Conversations around mental health provisions are more common than ever before. We’re increasingly told that stigma surrounding illness is breaking down and everyone from company CEOs, celebrities and even royalty have gone on record to speak of their personal issues—something that would have been unthinkable even a decade ago. After the Stevenson/Farmer review in 2017 stressed the critical importance of helping employees at work, it seems that positive mental health is, at last, having something of a moment.
Yet when we at The Chartered Governance Institute, along with governance recruitment specialist The Core Partnership, commissioned a poll to look at how companies are supporting their staff’s mental health, it revealed that organisations were not doing as well as one may have hoped or expected.
The survey coincided with World Mental Health Day and found that fewer than half (45%) of respondents to the poll believe that their organisation does enough to support staff’s mental health, with over a quarter (26%) stating that their organisation does not do enough. A poll a year ago gave similar figures of 49% and 31% respectively.
Simply speaking, organisations are still failing to provide enough support to staff in terms of their mental health. Peter Swabey, policy and research director at The Chartered Governance Institute, said of the findings:
“Lack of knowledge and stigma still appear to be big hurdles to overcome. It cannot be right that people are holding back from reporting mental health issues in this day and age for fear that this will be perceived as weakness and affect their chances of promotion, a pay rise or a bonus.
“Such toxicity is the sign of poor organisational culture and addressing the symptoms of lack of well-being in the workplace will not succeed unless the underlying causes are tackled too. The reality of modern working is that there is less time to do a great deal more and this is increasing levels of stress. A positive culture and better engagement can do wonders to help employees feel they are a valued member of the workforce.”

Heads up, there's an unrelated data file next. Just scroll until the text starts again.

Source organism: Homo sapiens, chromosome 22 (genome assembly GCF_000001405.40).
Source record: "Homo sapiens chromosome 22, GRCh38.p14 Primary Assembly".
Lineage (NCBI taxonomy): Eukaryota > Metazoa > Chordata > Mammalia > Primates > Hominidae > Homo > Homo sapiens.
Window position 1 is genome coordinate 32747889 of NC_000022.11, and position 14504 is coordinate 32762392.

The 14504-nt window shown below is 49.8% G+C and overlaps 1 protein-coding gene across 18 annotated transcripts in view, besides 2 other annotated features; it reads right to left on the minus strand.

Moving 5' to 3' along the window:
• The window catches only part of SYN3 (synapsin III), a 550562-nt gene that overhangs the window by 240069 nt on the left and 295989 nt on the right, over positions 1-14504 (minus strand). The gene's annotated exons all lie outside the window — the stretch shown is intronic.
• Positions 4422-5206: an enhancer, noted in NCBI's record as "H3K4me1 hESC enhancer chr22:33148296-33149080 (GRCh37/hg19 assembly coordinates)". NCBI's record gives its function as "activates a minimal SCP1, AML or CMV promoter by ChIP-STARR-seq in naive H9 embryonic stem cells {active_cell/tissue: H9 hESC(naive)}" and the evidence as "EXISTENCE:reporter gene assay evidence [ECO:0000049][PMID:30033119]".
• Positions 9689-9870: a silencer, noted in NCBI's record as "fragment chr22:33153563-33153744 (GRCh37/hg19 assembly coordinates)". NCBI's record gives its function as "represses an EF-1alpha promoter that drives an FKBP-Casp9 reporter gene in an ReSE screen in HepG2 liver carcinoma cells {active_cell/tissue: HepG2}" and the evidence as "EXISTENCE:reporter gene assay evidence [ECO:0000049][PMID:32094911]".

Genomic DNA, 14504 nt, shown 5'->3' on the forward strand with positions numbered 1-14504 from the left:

Barriers to improvement
This view is reflective of the poll’s wider findings, where 59% of respondents stated that a lack of knowledge around mental health issues prevented organisations from offering greater support to staff. Worryingly, over half of the respondents (51%) stated that stigma around mental health was a barrier to improved provisions.
According to one respondent: “There are lots of initiatives in place but unfortunately, the mental health issues relating to overwork and shortage of staff continues to be a problem with very little evidence of it being addressed.”
There are other issues that need to be overcome as well. Perhaps surprisingly, cost was considered to be a barrier by just 11% of respondents, but concerns about policies being taken advantage of and lack of interest were each cited by 19% of respondents as being a barrier. Fear of abuse of policies is an oft-cited concern: even mental health campaigner Ruby Wax acknowledged the issue in an interview with The Chartered Governance Institute’s Governance and Compliance magazine, where she stated:
“You have to be careful, as you can get fired if you have too much time off for sickness. And you might be faking it, but there’s ways to look to see if people are abusing the system and lying about mental health issues. Somebody could be taking advantage too if they just want to go fishing, you know what I mean?”
Despite the overall suggestion that organisations need to do more, it is important to note that there does appear to be a genuine desire on the part of businesses to better support their staff’s mental health. Those organisations taking steps to improve provision are employing varied methods, with respondents naming mindfulness; resilience training; mental health first aid training; yoga and meditation; massage; counselling; well-being sessions; People’s Wellbeing Champions; and occupational health support in person, by telephone and online as methods being deployed.
A total of 47% of respondents stated that their organisation had a mental health first aider; 66% said that they have a counselling service; 52% have a well-being policy; and 41% have specific management training on staff mental health. All of this must be seen as a positive step; however, the fact that there has been little movement within a year in terms of the perception of how much support is given is cause for concern.
It appears that there is momentum around the tangible need for mental health improvements, but tinkering around the edges has been the order of the day for too many organisations. Fundamental changes are needed in order to improve well-being, prevention and productivity.
Kirsty-Anne Jasper is deputy editor at The Chartered Governance Institute’s Governance and Compliance magazine.